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Iran: Nuclear plan 'backed' by 6 world powers
Islamic republic's chief nuclear negotiator, says six world powers have accepted Tehran's plan to cap some of the country's atomic activities in exchange for selective relief from economic sanctions
Iran's plan to cap some of the country's atomic activities in exchange for selective relief from crippling economic sanctions has been accepted by six world powers, the country's chief nuclear negotiator said Thursday.

 

The upbeat comments from Abbas Araghchi, reported by Iranian state TV, suggest that negotiators in Geneva are moving from broad discussions over a nuclear deal to specific steps limiting Tehran's ability to make atomic weapons. In return, Iran would start getting relief from sanctions that have hit its economy hard.

 

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"Today, they clearly said that they accept the proposed framework by Iran," Araghchi said.

 

Though he described the negotiations as "very difficult," he said he expected agreement on details by Friday, the last scheduled round of the current talks.

 

The White House said on Thursday that In exchange for "concrete, verifiable measures" to address long-standing international concerns, the six powers "would consider limited, targeted, and reversible relief that does not affect our core sanctions architecture." told reporters at a briefing.

 

If Iran failed to show progress on its nuclear program, the "moderate" sanctions relief could be reversed, and stiffer sanctions could be imposed, White House spokesman Jay Carney said .

 

The US State Department stated that the US and Iranian delegations held a "substantive and serious" meeting on the sidelines of the Geneva talks on Thursday, in the presense of Araghchi and Under Secretary of State Wendy Sherman.

  

The last round of talks three weeks ago reached agreement on a framework of possible discussion points. The two sides kicked off Thursday's round focused on getting to a "first step" – described by Western negotiators as an initial curb on uranium enrichment and other activities.

 

Though Tehran says it needs to do this work for peaceful purposes, the United States and its allies fear that Iran could turn it to use to arm warheads with fissile material.

 

The initial encounter broke about an hour after it began, possibly to allow consideration of ideas presented by the two sides. European Union spokesman Michael Mann called it a "good opening session."

 

Before the talks, Iranian Foreign Minister Mohammad Javad Zarif met with top EU diplomat Catherine Ashton, who is convening the meeting. He said the two agreed to meet again in the afternoon.

 

Asked afterward about the chances of agreement on initial steps this week, Zarif told reporters: "If everyone tries their best, we may have one."

 

After nearly a decade of deadlock, Iran seems more amenable to making concessions to the six countries. Iran's new president, Hassan Rohani, has indicated he could cut back on the nuclear program in exchange for an easing of sanctions.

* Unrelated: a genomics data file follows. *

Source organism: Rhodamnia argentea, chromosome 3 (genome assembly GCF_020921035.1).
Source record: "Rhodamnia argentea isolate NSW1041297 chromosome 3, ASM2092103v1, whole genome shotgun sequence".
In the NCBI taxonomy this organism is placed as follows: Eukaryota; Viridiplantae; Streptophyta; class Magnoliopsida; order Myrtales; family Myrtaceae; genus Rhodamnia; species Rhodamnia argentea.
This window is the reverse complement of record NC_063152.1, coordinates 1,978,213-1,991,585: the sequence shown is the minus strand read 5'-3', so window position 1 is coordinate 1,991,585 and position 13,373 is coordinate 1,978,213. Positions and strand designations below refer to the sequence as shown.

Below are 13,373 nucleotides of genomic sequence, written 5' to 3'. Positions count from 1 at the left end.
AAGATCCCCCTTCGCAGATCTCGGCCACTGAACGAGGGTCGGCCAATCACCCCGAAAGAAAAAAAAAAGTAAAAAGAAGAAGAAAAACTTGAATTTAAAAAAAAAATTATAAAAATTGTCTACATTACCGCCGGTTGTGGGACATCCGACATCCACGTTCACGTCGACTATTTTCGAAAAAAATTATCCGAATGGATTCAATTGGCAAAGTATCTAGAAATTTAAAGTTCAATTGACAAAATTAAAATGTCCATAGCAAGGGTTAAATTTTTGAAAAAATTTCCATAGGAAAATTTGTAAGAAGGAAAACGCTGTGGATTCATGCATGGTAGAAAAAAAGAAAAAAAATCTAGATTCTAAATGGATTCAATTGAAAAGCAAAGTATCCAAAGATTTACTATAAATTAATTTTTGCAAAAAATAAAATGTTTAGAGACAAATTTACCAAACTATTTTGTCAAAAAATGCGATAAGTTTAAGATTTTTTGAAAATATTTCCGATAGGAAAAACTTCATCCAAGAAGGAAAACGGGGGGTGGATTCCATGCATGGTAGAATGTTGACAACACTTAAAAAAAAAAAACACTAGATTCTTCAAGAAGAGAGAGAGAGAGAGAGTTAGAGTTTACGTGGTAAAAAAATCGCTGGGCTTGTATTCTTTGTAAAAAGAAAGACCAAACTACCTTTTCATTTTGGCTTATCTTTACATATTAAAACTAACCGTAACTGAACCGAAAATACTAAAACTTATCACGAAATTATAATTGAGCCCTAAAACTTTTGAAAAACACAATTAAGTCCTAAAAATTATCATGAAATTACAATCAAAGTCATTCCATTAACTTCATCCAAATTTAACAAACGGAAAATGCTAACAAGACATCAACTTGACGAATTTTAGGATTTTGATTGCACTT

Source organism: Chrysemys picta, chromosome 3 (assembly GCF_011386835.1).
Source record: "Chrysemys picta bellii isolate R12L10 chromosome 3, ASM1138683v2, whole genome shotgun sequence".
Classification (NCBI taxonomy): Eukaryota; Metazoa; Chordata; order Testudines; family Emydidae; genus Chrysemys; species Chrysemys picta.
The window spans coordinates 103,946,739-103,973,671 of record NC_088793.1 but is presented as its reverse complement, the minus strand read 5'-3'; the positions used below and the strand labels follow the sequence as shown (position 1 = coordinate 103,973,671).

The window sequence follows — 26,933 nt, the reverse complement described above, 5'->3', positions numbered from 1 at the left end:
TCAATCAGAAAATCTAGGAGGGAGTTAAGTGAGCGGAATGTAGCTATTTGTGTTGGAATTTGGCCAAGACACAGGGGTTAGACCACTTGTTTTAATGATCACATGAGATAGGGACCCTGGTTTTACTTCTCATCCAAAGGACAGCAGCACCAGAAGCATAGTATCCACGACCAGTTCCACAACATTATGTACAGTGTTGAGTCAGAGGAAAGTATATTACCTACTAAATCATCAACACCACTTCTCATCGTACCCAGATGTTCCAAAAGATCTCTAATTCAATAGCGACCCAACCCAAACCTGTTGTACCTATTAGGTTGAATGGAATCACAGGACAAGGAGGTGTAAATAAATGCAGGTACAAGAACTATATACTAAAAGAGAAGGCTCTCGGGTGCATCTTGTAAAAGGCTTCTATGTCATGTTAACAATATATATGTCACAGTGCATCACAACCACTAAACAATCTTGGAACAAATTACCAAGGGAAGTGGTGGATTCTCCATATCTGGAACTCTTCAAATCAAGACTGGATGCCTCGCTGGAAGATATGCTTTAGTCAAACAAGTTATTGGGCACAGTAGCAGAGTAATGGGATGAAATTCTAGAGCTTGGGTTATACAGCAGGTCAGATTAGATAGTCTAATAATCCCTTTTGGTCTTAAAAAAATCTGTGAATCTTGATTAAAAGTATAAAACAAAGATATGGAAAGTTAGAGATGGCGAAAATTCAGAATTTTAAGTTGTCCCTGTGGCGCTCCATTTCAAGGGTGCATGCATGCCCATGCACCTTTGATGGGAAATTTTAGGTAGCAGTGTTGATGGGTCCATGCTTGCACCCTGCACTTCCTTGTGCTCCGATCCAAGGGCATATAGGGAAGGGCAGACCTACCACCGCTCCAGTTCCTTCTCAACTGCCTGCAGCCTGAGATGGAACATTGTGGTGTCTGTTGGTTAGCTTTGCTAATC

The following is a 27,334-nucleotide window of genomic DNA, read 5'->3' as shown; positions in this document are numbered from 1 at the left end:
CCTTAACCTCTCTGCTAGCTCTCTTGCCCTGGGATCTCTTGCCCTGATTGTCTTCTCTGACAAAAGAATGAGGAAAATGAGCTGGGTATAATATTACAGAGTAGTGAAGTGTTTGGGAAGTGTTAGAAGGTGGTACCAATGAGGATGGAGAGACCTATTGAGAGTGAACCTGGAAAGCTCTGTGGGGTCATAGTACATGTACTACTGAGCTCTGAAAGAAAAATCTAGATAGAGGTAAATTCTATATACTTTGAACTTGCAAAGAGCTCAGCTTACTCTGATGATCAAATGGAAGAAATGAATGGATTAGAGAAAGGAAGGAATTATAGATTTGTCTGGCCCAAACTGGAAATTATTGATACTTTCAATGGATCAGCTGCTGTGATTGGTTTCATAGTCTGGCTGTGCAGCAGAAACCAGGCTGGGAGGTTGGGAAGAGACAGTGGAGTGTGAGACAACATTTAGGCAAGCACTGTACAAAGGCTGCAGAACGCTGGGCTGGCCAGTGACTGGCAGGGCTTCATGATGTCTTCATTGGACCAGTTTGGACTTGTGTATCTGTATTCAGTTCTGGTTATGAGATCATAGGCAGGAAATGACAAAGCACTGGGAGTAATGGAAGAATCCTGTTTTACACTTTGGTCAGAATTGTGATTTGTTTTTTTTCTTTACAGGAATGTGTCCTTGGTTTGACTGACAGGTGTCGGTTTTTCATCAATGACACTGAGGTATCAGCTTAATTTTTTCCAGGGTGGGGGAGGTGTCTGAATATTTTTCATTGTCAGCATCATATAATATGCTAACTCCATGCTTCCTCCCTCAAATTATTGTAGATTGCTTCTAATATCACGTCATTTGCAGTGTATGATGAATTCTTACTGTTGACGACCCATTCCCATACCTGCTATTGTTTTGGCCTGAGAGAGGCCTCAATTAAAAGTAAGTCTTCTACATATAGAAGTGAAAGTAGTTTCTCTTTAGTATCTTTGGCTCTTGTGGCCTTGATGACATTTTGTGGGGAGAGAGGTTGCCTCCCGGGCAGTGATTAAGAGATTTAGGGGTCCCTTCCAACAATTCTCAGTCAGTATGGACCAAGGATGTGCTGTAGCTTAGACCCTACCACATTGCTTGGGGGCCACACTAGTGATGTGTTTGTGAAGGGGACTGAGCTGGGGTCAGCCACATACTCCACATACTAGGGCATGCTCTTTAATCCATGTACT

Despite the seemingly calmer political backdrop, issues remain.

 

Iranian hard-liners, for example, want significant sanctions reductions in exchange for scaling back enrichment, while some US lawmakers want the enrichment to stop altogether in exchange for loosening the sanctions.

 

Officials from two of the delegations said the sanctions relief on offer at this meeting will be limited and is unlikely to affect the core sanctions on Iran's oil and finance sectors unless Tehran makes sweeping concessions, which is thought to be unlikely.

 

One negotiating point is expected to center on Iran's production of uranium enriched to 20% – a level that is only a technical step short of weapons grade material. Iranian officials have hinted they are ready to discuss Western demands both for a production stop and of turning stockpiles into a form that is difficult to use for nuclear arms.

 

Though that would not, in itself, be sufficient to ease oil and finance sanctions, diplomats have previously said initial sanctions rollbacks could free Iranian funds in overseas accounts, and allow trade in gold and petrochemicals.

 

The negotiators might also test Iran's commitment by waiting – possibly for as long as six months – after an agreement before applying sanctions relief. And the sanctions could be easily reapplied should Iran renege on commitments it makes in Geneva.

 

The officials demanded anonymity as the condition for discussing details of the closed negotiations.

 

Prime Minister Benjamin Netanyahu addressed the Iranian nuclear talks in Geneva on Thursday and said, "Israel rejects the compromise proposals that have come up in the talks in Geneva. Accepting them will be a historic mistake that would allow Iran to continue to develop its nuclear program."

 

At a conference in Jerusalem he added, "The proposals in Geneva weaken the pressure on Iran. Its (Iran’s) concessions are not concessions."

 

 

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